The Meg is Closer to ‘Jaws’ Than ‘Sharknado’

MOVIE REVIEW When Steven Spielberg’s Jaws opened in theaters in 1975, it took the world by storm. Not only was the movie hugely popular as it was genuinely scary, it actually affected society in a strange way. Audiences began to have an irrational fear of sharks even when swimming at a lake. When Jaws 2 came to theaters three years later, everyone knew the catchphrase, “Just when you thought it was safe to go back into the water…” Since then, it’s been hard for movie studios to be able to drum up the same excitement with their own Jaws knock-offs. Shark movies became a joke. Even Jaws 3 and Jaws: The Revenge were met with disdain (and with good reason). But sharks are still a popular subject, just not one that we take very seriously anymore.
This brings us to next big shark movie, The Meg which judging from the trailers alone, looks like another campy knock-off movie and while it indeed is campy, it isn’t as much as you would think. When comparing movies, The Meg is closer to Jaws tha…

ABC Takes a Chance on 'GCB'

From left, Miriam Shor, Kristin Chenoweth, and Jennifer Aspen 
are shown in a scene from "GCB". (ABC)

The latest controversial show of 2012 just aired its first episode Sunday night, March 4. Kristen Chenoweth’s new show, “GCB,” (short for “Good Christian Belles” or “Good Christian…rhymes with witches”) and is already ruffling feathers. Chenoweth herself told ABCNews.com: "The Bible tells us that we're not supposed to judge, and people shouldn't judge before seeing the show. I'm a Christian, I think that's pretty well known, and I would never do anything that I think crossed the line." Some may wonder which line she is referring to.

After watching “GCB” myself, I can appreciate both sides. In some ways, it is sort of a modern version of the old Barbara Eden sitcom, “Harper Valley PTA.” In that show, poor Barbara was judged regularly by members of the local school’s PTA. Thinking that she was an unfit mother, the PTA was usually the one that ended up looking bad in the end. In “GCB,” Amanda Vaughn (Leslie Bigg) is in a similar situation. First, the widow discovers that her rich husband was not only having an affair, but that he was a criminal as well leaving her and her kids penniless with nowhere to go except to move in with her rich mother, Gigi Stopper (Annie Potts) back in Dallas, Texas - smack dab in the middle of the Bible belt.

This is the last place that Amanda wants to be. She had burned a lot of bridges when she left and now she has to eat crow with her former and now judgmental school “friends.” When Amanda was in high school, she was the “mean girl” and the others are not ready to forgive her. Ironically, they all go to the same church.

Amanda has changed over the 18 years. After bottoming out with a rotten marriage, she is now sober, conservative and wants the best for her children. But her former classmates aren’t willing to give up their bitterness just yet.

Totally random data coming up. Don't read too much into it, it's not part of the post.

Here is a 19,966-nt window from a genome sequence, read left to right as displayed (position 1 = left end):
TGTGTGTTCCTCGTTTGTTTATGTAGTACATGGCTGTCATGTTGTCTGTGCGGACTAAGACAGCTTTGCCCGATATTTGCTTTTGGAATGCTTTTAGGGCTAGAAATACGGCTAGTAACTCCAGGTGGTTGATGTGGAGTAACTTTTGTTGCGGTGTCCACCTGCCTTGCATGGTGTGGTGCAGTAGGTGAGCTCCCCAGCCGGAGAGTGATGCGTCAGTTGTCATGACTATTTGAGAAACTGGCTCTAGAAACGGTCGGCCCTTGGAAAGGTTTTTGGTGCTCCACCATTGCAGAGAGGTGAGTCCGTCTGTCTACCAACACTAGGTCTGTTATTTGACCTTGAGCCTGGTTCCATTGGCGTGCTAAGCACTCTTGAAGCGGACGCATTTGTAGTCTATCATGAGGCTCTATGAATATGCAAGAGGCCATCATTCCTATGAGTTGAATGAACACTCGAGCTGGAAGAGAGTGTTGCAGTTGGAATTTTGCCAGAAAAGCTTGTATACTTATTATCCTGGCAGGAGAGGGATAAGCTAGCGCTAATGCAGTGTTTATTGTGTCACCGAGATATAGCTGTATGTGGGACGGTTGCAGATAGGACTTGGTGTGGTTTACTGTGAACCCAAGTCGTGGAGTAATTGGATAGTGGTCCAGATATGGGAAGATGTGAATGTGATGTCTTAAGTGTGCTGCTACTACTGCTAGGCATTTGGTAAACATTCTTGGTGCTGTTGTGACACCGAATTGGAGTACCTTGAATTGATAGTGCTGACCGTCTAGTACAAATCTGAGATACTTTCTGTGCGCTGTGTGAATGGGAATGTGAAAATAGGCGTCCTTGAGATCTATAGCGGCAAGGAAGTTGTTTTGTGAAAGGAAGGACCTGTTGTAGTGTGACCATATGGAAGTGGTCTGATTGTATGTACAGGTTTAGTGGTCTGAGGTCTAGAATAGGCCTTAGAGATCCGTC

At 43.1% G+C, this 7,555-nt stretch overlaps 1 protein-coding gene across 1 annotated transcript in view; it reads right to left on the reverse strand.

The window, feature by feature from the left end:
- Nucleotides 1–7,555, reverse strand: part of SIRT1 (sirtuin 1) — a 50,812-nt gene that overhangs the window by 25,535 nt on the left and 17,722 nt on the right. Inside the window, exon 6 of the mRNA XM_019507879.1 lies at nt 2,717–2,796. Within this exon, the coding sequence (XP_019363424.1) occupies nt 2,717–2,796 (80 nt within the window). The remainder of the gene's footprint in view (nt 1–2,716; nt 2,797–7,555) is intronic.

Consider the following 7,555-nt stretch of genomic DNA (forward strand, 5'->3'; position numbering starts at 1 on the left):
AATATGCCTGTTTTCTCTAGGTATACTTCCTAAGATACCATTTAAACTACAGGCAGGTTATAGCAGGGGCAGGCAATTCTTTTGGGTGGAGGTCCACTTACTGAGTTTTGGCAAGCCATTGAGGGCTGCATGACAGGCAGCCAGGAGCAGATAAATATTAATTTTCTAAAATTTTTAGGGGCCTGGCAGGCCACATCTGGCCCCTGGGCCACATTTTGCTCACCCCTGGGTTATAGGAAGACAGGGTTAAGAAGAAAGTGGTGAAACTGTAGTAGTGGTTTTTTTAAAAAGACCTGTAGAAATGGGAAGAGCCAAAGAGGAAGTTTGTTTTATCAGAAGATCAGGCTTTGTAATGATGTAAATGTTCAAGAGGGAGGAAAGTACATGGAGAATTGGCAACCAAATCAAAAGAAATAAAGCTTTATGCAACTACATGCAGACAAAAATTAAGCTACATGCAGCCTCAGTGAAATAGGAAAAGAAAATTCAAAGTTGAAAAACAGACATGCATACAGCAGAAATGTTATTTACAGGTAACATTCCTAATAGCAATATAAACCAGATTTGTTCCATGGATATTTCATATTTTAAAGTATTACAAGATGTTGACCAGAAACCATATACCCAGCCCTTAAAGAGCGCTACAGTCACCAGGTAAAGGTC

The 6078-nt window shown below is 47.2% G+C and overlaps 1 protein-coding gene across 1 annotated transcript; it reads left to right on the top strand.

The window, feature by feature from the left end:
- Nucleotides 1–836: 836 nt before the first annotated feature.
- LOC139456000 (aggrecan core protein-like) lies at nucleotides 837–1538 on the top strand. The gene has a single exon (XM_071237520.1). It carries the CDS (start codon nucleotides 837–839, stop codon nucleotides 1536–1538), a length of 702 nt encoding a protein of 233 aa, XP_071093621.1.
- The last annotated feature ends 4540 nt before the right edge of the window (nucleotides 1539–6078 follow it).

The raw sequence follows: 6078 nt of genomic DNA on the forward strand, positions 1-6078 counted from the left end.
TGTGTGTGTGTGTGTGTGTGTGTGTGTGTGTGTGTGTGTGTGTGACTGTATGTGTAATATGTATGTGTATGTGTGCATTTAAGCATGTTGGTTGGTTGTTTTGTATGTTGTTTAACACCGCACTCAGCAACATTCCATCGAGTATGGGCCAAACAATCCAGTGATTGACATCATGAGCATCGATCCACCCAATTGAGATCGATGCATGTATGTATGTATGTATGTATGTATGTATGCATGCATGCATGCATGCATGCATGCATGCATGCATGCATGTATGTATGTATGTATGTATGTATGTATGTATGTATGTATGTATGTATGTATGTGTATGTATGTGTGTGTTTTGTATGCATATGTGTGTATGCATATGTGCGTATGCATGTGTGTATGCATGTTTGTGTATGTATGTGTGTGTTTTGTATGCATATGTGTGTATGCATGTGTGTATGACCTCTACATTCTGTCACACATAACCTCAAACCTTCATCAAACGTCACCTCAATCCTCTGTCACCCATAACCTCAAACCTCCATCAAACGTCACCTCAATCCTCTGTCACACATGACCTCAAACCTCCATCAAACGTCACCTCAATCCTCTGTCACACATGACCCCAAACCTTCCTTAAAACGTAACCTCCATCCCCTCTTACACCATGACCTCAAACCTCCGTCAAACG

GCB is a classic case judgmental Christians at their worst. They know their bible verses, they would never miss a day of church and they always say the “right” things, but none of them are really living the Christian life. The leader of the group is Carlene Cockburn (Kristen Chenoweth) who appears to have a solid marriage, sings in the church choir makes the other women do her dirty work for her. Cricket, a corporate CEO (Miriam Shor) is married to Blake (Mark Deklin) who is a closeted homosexual. Sharon (Jennifer Aspen) used to be skinny but now struggles with her weight and is constantly eating. Her husband, Zack is an active cheater. Heather (Marisol Nichols) is a single real estate agent and seems to regret being angry with Amanda, but is under the “reign” of Carlene. The four of them make life miserable for Amanda even going so far as to keep the local townspeople from hiring her. The only job Amanda can find is a “Hooters-inspired” restaurant.

It will be interesting to see where this show goes from here. If the storylines can bring some of the characters to true repentance, then I think the show may have some merit. If its goal is to only trash Christians, then it isn’t worth much. But I don’t think that is what the writers have in mind. Hopefully, the program can show the difference between being a hypocrite and being a true Christian. As of right now though, it is racy and bound to make a lot of church-goers squirm in their seats. That isn’t necessarily bad though. As Christians, we need to re-think our faith and truly question “what would Jesus do” on a regular basis. Perhaps this show is the slap in the behind that we need.

If you missed the episode, watch the video clip. It will give you an idea on how far the rivals will go to find dirt on Amanda and you can see how Amanda tries to run from any appearance of evil.


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